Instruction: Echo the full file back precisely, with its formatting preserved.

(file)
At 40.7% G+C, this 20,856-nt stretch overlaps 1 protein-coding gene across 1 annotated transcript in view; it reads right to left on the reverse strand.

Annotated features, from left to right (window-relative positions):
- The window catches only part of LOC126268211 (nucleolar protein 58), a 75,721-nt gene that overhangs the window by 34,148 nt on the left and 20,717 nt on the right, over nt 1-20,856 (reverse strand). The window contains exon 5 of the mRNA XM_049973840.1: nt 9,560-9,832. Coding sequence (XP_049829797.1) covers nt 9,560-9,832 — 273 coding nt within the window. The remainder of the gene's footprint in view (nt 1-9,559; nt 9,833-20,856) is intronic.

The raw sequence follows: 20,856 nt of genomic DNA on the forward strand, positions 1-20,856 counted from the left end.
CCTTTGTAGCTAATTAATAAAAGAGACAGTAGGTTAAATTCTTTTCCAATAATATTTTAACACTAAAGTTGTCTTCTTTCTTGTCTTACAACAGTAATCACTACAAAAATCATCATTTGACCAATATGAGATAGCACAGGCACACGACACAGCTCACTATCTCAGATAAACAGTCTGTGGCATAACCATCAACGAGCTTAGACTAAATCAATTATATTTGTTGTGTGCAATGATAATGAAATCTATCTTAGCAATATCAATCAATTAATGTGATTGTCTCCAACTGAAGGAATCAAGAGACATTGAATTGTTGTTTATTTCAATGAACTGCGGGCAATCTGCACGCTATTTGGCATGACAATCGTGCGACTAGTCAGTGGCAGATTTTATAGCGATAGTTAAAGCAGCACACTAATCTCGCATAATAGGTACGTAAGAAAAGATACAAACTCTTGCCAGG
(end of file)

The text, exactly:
At 40.7% G+C, this 20,856-nt stretch overlaps 1 protein-coding gene across 1 annotated transcript in view; it reads right to left on the reverse strand.

Annotated features, from left to right (window-relative positions):
- The window catches only part of LOC126268211 (nucleolar protein 58), a 75,721-nt gene that overhangs the window by 34,148 nt on the left and 20,717 nt on the right, over nt 1-20,856 (reverse strand). The window contains exon 5 of the mRNA XM_049973840.1: nt 9,560-9,832. Coding sequence (XP_049829797.1) covers nt 9,560-9,832 — 273 coding nt within the window. The remainder of the gene's footprint in view (nt 1-9,559; nt 9,833-20,856) is intronic.

The raw sequence follows: 20,856 nt of genomic DNA on the forward strand, positions 1-20,856 counted from the left end.
CCTTTGTAGCTAATTAATAAAAGAGACAGTAGGTTAAATTCTTTTCCAATAATATTTTAACACTAAAGTTGTCTTCTTTCTTGTCTTACAACAGTAATCACTACAAAAATCATCATTTGACCAATATGAGATAGCACAGGCACACGACACAGCTCACTATCTCAGATAAACAGTCTGTGGCATAACCATCAACGAGCTTAGACTAAATCAATTATATTTGTTGTGTGCAATGATAATGAAATCTATCTTAGCAATATCAATCAATTAATGTGATTGTCTCCAACTGAAGGAATCAAGAGACATTGAATTGTTGTTTATTTCAATGAACTGCGGGCAATCTGCACGCTATTTGGCATGACAATCGTGCGACTAGTCAGTGGCAGATTTTATAGCGATAGTTAAAGCAGCACACTAATCTCGCATAATAGGTACGTAAGAAAAGATACAAACTCTTGCCAGG